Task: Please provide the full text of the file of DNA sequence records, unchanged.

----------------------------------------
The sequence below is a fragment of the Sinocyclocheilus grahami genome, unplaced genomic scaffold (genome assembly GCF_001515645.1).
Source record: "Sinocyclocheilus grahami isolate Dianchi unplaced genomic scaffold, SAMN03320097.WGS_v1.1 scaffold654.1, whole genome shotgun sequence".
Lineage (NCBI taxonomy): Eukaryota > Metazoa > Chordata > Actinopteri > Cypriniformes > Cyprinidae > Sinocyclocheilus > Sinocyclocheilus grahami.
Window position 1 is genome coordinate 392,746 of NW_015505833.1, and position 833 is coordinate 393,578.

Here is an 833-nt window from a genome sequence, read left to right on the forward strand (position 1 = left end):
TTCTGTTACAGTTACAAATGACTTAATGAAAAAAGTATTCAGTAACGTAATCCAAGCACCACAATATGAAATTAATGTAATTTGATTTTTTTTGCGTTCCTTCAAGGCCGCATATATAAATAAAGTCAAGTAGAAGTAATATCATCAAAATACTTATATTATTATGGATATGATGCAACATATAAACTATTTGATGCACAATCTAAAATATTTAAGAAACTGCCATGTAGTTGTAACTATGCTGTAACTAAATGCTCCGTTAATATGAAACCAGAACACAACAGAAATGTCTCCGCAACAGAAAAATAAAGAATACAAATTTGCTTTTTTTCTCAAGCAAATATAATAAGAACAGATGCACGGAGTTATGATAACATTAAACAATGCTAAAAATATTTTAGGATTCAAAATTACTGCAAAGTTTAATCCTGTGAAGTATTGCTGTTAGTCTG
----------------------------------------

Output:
The sequence below is a fragment of the Sinocyclocheilus grahami genome, unplaced genomic scaffold (genome assembly GCF_001515645.1).
Source record: "Sinocyclocheilus grahami isolate Dianchi unplaced genomic scaffold, SAMN03320097.WGS_v1.1 scaffold654.1, whole genome shotgun sequence".
Lineage (NCBI taxonomy): Eukaryota > Metazoa > Chordata > Actinopteri > Cypriniformes > Cyprinidae > Sinocyclocheilus > Sinocyclocheilus grahami.
Window position 1 is genome coordinate 392,746 of NW_015505833.1, and position 833 is coordinate 393,578.

Here is an 833-nt window from a genome sequence, read left to right on the forward strand (position 1 = left end):
TTCTGTTACAGTTACAAATGACTTAATGAAAAAAGTATTCAGTAACGTAATCCAAGCACCACAATATGAAATTAATGTAATTTGATTTTTTTTGCGTTCCTTCAAGGCCGCATATATAAATAAAGTCAAGTAGAAGTAATATCATCAAAATACTTATATTATTATGGATATGATGCAACATATAAACTATTTGATGCACAATCTAAAATATTTAAGAAACTGCCATGTAGTTGTAACTATGCTGTAACTAAATGCTCCGTTAATATGAAACCAGAACACAACAGAAATGTCTCCGCAACAGAAAAATAAAGAATACAAATTTGCTTTTTTTCTCAAGCAAATATAATAAGAACAGATGCACGGAGTTATGATAACATTAAACAATGCTAAAAATATTTTAGGATTCAAAATTACTGCAAAGTTTAATCCTGTGAAGTATTGCTGTTAGTCTG